3. No rush on replying to the Peter Schiff article. I had originally written yesterdays comment in MS Word and the paragraphing did not come out properly. I will fix when I get a chance. I had to break into four sections because of the word limit and two posts from the middle appear to be missing.

    "If Austrians are saying that lower interest rates bring extra investment ONLY where those investments are “far away from consumption relative to those close to consumption” then they are even more out of touch with reality than I thought."

    Well they aren't. I'm not sure how you can come to the conclusion that they are "out of touch with reality" when you don't yet understand what they have to say. You have to go into learning mode before you can go into criticism mode.

    My first question would be. Do you understand that a change in interest rates will effect the profitability of an investment in say a hotel (which is consumed over a long period of time) in comparison to say investment in radish seeds which take 28 days from planting to harvest?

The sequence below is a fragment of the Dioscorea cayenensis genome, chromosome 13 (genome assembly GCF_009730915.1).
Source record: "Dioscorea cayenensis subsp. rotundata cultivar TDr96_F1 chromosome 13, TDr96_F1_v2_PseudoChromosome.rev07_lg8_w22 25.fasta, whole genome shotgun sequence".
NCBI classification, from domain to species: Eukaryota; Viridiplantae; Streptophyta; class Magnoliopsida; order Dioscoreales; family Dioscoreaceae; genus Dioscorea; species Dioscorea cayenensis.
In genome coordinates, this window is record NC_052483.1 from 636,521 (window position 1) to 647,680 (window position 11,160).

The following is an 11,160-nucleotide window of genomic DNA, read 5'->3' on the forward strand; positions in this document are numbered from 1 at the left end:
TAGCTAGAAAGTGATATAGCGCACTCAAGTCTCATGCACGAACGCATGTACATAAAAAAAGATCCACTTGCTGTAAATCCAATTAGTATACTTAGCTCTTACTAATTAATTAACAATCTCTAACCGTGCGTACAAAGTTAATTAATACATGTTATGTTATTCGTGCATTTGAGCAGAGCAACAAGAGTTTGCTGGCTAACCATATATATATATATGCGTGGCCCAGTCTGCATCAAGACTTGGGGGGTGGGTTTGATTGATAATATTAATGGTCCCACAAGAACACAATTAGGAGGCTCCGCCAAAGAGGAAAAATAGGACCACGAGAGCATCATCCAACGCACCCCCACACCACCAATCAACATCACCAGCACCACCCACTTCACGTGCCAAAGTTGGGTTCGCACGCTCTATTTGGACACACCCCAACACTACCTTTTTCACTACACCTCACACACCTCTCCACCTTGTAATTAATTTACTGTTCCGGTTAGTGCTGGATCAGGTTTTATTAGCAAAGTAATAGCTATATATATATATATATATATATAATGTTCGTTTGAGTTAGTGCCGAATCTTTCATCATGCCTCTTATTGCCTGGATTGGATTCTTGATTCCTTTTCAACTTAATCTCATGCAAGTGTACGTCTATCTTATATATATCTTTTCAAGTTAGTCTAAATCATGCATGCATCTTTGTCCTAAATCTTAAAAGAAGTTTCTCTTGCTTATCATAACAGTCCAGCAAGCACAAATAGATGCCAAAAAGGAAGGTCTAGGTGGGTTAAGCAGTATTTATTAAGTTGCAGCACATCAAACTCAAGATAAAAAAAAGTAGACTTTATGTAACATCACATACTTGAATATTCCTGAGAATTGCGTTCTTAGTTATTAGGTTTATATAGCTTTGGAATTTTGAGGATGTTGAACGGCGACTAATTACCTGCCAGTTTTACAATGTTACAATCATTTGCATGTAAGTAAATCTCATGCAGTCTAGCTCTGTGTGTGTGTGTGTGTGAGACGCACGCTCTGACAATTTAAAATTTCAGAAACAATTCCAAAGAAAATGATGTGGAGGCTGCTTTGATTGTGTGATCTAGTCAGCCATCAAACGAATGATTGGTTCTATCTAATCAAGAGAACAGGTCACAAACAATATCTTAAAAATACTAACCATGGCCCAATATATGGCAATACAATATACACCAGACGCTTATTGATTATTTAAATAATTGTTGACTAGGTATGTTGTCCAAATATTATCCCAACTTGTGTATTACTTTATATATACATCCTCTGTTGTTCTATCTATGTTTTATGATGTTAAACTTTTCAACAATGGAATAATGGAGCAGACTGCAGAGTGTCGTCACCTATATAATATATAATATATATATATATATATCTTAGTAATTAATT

Don't jump the gun here either. I doubt you understand the Austrian concept of distance from consumption fully. It's quite sophisticated and hardly "out of touch with reality". The distance from consumption can depend on how a good is used for example. Gas in your tank being used for a joy ride is very close to consumption. Gas in the tank of a tunnel drilling machine is far from final consumption because it is converted into another good used in production, the tunnel.

    Goods can also be used at different stages of production/consumption at the same time. A bridge could be used for production of a long term good and a short term good at the same time. For example, someone could pay a toll to take a pleasure drive on the bridge at the same time that a truck is using it to move cement. That bridge itself however is consumed over a very long period. Each car/truck that drives across does not fully consume it.

    Now one can construct simplified gedanken exercises from such concepts but that doesn't mean they are not based on reality.